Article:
The Managing Director, Nigeria Health Watch, Mrs Vivianne Ihekweazu, quoted the World Health Organisation (WHO) as saying that Nigeria carries the burden of over 20 per cent of global maternal deaths, making it to rank second in the world.
According to Ihekweazu, ending preventable maternal death must remain the top priority of the new minister’s agenda.
She said urged the incoming minister to consider the private sector as crucial partners in the efforts to improve maternal healthcare.
According to her, as demonstrated by the success of the Coalition Against COVID-19 (CACOVID) during Nigeria’s COVID-19 pandemic response, the new minister should integrate the private sector to improve the health outcomes of women.
Also, the Health Sector Reform Coalition (HSRC) said that the any person appointed as the minister of health should ensure that the National Assembly members prioritised UHC in constituency projects.
The Chika Offor, Chair of HSRC, was recently quoted by the media as saying the minister should encourage the organised private sector to allocate more of their Corporate Social Responsibility (CSR) fund to health and vulnerable groups in the country.
He urged the incoming minister to ensure that the National Health Act was revised for its increased funding and streamlined implementation.
He tasked the incoming minister to ensure the Patient Bill of Rights as a demand-side initiative and all healthcare facilities came into operation.
The Federal Competition and Consumer Protection Commission (FCCPC) and the Federal Ministry of Health (FMoH) produced the document.
According to Mrs Jennifer Shoshan, the potential minister should ensure that Nigeria increased its vaccine production capacity.
Shoshan is a medical laboratory scientist with Innovative Biotech Limited, Karu, Nasarawa State.
Shoshan said the country’s vaccine manufacturing sub-sector faces various challenges, including inadequate infrastructure, limited funding, and inadequate technological expertise.
“Developing local vaccine manufacturing capabilities could potentially reduce the cost of vaccines, making them more affordable and accessible to the Nigerians.
“It would also create jobs and contribute to economic growth. It can also foster the development of skilled workforce and stimulate technological advancements,” she said.
She said that building vaccine manufacturing capabilities aligns with the broader goal of achieving self-sufficiency in healthcare.
Shoshan said it would strengthen the country’s healthcare system, reduce reliance on imports, and enhance local research and development capabilities.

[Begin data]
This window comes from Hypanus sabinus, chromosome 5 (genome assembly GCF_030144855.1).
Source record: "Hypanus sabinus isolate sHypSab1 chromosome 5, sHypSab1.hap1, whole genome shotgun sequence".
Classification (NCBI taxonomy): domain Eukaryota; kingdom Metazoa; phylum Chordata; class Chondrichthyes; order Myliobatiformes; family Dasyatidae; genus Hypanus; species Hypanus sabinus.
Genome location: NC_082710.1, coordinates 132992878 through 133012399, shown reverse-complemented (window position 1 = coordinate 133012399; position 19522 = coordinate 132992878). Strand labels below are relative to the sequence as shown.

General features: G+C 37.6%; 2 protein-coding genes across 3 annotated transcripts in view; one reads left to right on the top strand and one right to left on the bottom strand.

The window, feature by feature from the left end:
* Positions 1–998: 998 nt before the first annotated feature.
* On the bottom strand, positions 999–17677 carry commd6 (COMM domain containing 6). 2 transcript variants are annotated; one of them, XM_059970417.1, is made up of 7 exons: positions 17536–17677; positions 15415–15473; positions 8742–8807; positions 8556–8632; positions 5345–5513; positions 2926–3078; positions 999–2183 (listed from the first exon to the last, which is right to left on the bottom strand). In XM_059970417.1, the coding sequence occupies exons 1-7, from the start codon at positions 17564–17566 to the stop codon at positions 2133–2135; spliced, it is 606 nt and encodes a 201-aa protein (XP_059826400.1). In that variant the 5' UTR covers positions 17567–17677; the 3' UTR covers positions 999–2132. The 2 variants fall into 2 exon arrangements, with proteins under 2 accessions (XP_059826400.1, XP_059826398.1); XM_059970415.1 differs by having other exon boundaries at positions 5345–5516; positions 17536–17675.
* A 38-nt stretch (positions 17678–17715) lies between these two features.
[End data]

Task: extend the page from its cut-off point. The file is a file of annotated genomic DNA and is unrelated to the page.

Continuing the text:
Nigerian is among the countries where consumption of sugar-sweetened beverages has constituted a major health challenge.
Some stakeholders say addressing the consumption of such beverages would mean improved wellbeing for many Nigerians.
The National Action on Sugar Reduction Coalition,(NASR) urged the incoming minister to ensure the increase of Sugar-Sweetened Beverages (SSB), tax to 20 per cent, noting that the country’s current tax on SSBs was only 6.7 per cent.
“We need a higher tax rate to have a significant impact on health. The money collected from SSB taxes should be allocated to supplement the health budget and provide nutrition for those who are at risk of malnutrition.
“The incoming minister should ensure that the government considers SSBs as a sin tax and include it in a comprehensive excise duty bill.
“This approach has been taken by Ghana, which recently introduced a 20 per cent tax on SSBs to address their public health crisis,” said the National Action on Sugar Reduction Coalition, (NASR).
This is contained in one-day regional stakeholders forum on SSBs organised by the Corporate Accountability and Public Participation Africa and the National Sugar-Sweetened Beverages Tax Coalition
Nigerians expect Tinubu administration to deliver on this critical. Life expectancy in Nigeria is estimated at 53.8 per cent in 2023 as against 64.1 per cent in Ghana in 2020 and 62.8 per cent in Kenya in the same 2020.
The resoluteness and character of the incoming minister will, no doubt, go a long way in changing the face of Nigeria’s health sector for the better.